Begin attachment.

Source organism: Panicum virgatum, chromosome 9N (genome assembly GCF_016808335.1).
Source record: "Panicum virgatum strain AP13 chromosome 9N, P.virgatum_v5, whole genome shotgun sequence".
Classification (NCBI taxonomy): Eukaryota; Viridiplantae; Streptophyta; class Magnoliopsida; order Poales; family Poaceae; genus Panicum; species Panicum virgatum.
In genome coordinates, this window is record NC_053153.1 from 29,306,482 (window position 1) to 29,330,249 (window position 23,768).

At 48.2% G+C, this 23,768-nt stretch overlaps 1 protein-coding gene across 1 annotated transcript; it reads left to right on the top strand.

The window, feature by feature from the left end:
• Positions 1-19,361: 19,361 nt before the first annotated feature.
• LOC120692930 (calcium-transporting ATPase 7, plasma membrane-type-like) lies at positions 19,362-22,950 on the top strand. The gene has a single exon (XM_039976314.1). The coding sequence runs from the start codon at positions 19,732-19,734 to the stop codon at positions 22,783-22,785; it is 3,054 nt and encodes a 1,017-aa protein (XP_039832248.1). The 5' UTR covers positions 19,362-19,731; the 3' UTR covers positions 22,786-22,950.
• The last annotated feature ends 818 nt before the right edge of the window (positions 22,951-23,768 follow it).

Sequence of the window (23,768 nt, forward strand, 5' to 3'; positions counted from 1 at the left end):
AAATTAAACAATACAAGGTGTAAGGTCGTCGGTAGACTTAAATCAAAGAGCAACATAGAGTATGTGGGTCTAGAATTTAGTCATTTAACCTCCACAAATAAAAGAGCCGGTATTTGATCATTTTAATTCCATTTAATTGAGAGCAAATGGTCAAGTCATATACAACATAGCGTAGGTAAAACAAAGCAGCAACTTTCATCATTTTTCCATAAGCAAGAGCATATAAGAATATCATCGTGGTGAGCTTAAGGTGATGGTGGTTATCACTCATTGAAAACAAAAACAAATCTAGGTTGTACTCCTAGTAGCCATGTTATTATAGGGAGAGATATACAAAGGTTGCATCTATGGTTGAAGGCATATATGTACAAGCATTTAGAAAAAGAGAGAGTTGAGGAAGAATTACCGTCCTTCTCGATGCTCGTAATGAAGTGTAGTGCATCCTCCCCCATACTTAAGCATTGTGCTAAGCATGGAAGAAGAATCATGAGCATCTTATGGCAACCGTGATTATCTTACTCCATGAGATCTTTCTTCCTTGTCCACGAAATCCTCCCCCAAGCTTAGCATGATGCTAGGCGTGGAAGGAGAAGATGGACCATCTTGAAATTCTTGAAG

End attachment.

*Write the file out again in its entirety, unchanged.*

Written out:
Source organism: Panicum virgatum, chromosome 9N (genome assembly GCF_016808335.1).
Source record: "Panicum virgatum strain AP13 chromosome 9N, P.virgatum_v5, whole genome shotgun sequence".
Classification (NCBI taxonomy): Eukaryota; Viridiplantae; Streptophyta; class Magnoliopsida; order Poales; family Poaceae; genus Panicum; species Panicum virgatum.
In genome coordinates, this window is record NC_053153.1 from 29,306,482 (window position 1) to 29,330,249 (window position 23,768).

At 48.2% G+C, this 23,768-nt stretch overlaps 1 protein-coding gene across 1 annotated transcript; it reads left to right on the top strand.

The window, feature by feature from the left end:
• Positions 1-19,361: 19,361 nt before the first annotated feature.
• LOC120692930 (calcium-transporting ATPase 7, plasma membrane-type-like) lies at positions 19,362-22,950 on the top strand. The gene has a single exon (XM_039976314.1). The coding sequence runs from the start codon at positions 19,732-19,734 to the stop codon at positions 22,783-22,785; it is 3,054 nt and encodes a 1,017-aa protein (XP_039832248.1). The 5' UTR covers positions 19,362-19,731; the 3' UTR covers positions 22,786-22,950.
• The last annotated feature ends 818 nt before the right edge of the window (positions 22,951-23,768 follow it).

Sequence of the window (23,768 nt, forward strand, 5' to 3'; positions counted from 1 at the left end):
AAATTAAACAATACAAGGTGTAAGGTCGTCGGTAGACTTAAATCAAAGAGCAACATAGAGTATGTGGGTCTAGAATTTAGTCATTTAACCTCCACAAATAAAAGAGCCGGTATTTGATCATTTTAATTCCATTTAATTGAGAGCAAATGGTCAAGTCATATACAACATAGCGTAGGTAAAACAAAGCAGCAACTTTCATCATTTTTCCATAAGCAAGAGCATATAAGAATATCATCGTGGTGAGCTTAAGGTGATGGTGGTTATCACTCATTGAAAACAAAAACAAATCTAGGTTGTACTCCTAGTAGCCATGTTATTATAGGGAGAGATATACAAAGGTTGCATCTATGGTTGAAGGCATATATGTACAAGCATTTAGAAAAAGAGAGAGTTGAGGAAGAATTACCGTCCTTCTCGATGCTCGTAATGAAGTGTAGTGCATCCTCCCCCATACTTAAGCATTGTGCTAAGCATGGAAGAAGAATCATGAGCATCTTATGGCAACCGTGATTATCTTACTCCATGAGATCTTTCTTCCTTGTCCACGAAATCCTCCCCCAAGCTTAGCATGATGCTAGGCGTGGAAGGAGAAGATGGACCATCTTGAAATTCTTGAAG